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Today’s Eurozone Inflation Reading To Cause Central Bank Chaos?

Today’s Eurozone Inflation Reading To Cause Central Bank Chaos?

Yesterday saw some much needed but surprisingly positive data from Germany in the form of unemployment figures. German unemployment has tracked at 6.4% since March of this year, but has finally made a breakthrough with the figure released showing us that the gap had closed to 6.3%. This is the lowest level of unemployment that Germany has had since the East and West reunited in 1990.

Unfortunately for the bloc currency it did little to manipulate the markets. Whilst the Euro did indeed manage to erase some of the losses that is has conceded over recent weeks, the overall trend remains to the detriment of the Euro with further losses expected ahead of Mario Draghi’s press conference tomorrow. Many market participants feel that Mr Draghi, the President of the European Central Bank, is likely to further cut the interest rate and extend the current quantitative easing package. Should he not either exclusively say that this will happen or drop almost concrete hints – we can probably expect the market to be disappointed. However, most feel he will simply be delaying the inevitable.

The inflation figure today could play a big part in the press conference, watch the print closely as it could give clear direction as to what sort of Mario Draghi will be meeting the press.

There was reassuring news from the UK yesterday morning as all seven major British lenders passed the banking stress tests, with only RBS and Standard Chartered having less capital than desired. However, both Banks were already in the process of amending this. Mark Carney also discussed the “countercyclical-capital buffer” which is intended to counteract banks’ tendency to boost lending in boom times, fuelling the expansion, and slash it in the bust, exacerbating any slowdown. It is currently held at zero percent for domestic exposures but will vary in future, both up and down, in line with the risk at the system level that banks will incur. Also, soft UK manufacturing PMI figures signalled a slowdown in Britain’s manufacturing sector in the month of November.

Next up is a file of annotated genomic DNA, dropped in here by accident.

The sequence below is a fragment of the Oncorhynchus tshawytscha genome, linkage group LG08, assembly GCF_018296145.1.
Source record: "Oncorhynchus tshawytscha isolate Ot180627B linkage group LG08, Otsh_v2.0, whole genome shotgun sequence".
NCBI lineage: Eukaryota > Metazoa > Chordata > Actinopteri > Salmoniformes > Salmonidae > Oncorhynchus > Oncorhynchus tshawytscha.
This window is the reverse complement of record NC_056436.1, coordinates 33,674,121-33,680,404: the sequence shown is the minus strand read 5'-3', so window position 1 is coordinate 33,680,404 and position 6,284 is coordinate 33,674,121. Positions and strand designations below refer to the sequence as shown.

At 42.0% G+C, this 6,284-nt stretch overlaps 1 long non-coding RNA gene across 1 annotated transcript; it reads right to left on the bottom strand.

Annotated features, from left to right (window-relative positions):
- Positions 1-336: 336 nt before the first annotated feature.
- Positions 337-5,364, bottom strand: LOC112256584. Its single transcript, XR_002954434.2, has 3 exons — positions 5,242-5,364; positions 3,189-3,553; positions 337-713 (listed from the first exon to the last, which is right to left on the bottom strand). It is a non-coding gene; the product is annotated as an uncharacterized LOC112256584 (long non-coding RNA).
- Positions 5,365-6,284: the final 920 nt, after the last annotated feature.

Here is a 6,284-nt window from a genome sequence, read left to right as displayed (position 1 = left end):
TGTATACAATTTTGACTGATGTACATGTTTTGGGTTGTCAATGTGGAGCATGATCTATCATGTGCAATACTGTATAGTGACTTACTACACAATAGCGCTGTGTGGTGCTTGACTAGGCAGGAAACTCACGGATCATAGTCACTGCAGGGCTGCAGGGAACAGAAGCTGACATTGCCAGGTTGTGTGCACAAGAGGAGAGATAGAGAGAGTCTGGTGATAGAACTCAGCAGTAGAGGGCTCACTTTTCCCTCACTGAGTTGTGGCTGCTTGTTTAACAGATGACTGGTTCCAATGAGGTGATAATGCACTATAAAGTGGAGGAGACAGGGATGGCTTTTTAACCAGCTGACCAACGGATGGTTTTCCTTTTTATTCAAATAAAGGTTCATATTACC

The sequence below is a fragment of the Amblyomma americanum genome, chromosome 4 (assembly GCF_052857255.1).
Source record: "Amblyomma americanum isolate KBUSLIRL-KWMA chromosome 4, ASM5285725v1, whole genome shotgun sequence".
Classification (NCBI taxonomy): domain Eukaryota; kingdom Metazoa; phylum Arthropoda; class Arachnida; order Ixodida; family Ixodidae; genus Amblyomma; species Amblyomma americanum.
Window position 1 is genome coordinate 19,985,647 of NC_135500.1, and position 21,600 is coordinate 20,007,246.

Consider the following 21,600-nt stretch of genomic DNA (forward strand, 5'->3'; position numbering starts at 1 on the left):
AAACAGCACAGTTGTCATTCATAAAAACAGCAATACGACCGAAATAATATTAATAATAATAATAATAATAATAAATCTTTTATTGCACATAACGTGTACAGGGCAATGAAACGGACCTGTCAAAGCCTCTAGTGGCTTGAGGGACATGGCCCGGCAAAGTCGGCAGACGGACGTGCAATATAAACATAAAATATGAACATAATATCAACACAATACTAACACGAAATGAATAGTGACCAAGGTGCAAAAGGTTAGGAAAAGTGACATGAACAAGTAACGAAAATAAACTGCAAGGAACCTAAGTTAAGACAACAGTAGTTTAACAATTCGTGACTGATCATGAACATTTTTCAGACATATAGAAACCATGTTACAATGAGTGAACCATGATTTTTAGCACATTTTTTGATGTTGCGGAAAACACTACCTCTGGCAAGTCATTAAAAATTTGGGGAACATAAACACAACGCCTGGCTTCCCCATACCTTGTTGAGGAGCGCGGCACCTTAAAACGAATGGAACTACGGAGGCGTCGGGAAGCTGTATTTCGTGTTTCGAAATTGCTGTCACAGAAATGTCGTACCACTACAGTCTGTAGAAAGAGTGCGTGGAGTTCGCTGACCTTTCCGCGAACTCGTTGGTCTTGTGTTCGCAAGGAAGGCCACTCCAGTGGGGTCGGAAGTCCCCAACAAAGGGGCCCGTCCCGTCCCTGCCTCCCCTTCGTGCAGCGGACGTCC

Dollar traded slightly weaker against the Euro as EURUSD returned back to 1.06 range yesterday. The Greenback also relinquished some of its gains against Sterling. Losses by the Dollar were somewhat exacerbated by a slightly lower than expected ISM manufacturing reading, but these were very limited as the Markit PMI reading was slightly better than expected coming in at 52.8, above 52.6 consensus.

Today the ADP employment change figure is out and this can be seen as “pre-data” before the more notable Non-farms on Friday as ADP gives a measure of the change in the number of employed people in the US. Janet Yellen will also be speaking twice today and the markets will be keen to see if there is confirmation of a December lift-off and any indication of the pace of subsequent rate hikes.

Data to watch: 9.30am UK PMI Construction. 10am EUR Consumer Price Index. 1.10pm US Atlanta Fed President Lockhart speaks. 1.15pm US ADP Employment Change. 1.30pm & 5.25pm US Fed Chair Yellen speaks. 8.40pm US San Francisco Fed President Williams speaks.

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